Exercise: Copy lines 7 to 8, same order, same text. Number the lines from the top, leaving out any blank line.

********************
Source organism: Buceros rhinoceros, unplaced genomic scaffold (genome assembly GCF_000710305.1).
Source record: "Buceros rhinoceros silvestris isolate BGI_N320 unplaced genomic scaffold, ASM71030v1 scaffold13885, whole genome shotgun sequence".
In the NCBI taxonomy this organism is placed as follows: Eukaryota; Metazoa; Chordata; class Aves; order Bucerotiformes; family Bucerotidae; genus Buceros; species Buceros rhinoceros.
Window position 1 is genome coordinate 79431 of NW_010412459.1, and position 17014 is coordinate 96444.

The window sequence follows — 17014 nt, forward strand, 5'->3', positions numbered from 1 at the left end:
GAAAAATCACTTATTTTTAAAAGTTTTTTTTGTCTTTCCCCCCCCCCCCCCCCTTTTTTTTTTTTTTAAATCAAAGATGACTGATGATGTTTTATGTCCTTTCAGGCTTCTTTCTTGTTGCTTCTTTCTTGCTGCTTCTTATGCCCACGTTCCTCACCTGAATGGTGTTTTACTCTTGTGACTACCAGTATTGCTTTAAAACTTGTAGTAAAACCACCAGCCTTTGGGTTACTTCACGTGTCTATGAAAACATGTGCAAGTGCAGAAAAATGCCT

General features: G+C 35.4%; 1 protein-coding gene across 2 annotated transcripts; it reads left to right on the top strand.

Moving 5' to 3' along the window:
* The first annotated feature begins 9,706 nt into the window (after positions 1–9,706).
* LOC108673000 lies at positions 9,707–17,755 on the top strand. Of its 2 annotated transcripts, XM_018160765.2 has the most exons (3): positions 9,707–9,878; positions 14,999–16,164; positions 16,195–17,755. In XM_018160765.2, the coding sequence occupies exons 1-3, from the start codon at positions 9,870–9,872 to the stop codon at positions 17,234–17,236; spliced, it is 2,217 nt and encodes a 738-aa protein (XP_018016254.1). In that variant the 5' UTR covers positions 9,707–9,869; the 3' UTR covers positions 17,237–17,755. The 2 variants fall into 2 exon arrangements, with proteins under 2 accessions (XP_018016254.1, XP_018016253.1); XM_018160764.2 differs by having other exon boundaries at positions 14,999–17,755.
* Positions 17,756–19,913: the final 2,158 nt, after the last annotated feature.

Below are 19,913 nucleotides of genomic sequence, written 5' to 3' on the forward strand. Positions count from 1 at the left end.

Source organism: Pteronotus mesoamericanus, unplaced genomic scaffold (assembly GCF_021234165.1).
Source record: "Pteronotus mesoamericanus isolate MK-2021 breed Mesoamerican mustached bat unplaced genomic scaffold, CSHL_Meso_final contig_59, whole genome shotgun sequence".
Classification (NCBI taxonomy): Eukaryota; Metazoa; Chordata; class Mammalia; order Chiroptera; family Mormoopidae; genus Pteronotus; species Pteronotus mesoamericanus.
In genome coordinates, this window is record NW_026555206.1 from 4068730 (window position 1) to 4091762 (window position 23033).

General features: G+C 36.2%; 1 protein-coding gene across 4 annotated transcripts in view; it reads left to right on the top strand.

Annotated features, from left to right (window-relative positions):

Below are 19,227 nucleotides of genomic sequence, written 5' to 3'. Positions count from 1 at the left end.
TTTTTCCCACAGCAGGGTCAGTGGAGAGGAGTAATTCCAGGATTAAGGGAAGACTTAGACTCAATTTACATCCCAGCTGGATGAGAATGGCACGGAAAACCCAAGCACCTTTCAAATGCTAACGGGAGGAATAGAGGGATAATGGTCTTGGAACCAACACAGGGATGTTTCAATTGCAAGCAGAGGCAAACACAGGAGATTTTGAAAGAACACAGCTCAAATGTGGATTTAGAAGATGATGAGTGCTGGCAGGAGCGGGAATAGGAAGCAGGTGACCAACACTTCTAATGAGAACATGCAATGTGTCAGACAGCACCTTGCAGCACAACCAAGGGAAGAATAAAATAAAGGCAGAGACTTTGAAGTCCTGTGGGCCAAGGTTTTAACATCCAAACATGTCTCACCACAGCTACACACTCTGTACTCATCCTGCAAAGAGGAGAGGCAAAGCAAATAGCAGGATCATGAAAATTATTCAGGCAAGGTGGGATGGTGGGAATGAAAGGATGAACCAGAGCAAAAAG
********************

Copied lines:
General features: G+C 35.4%; 1 protein-coding gene across 2 annotated transcripts; it reads left to right on the top strand.

Moving 5' to 3' along the window: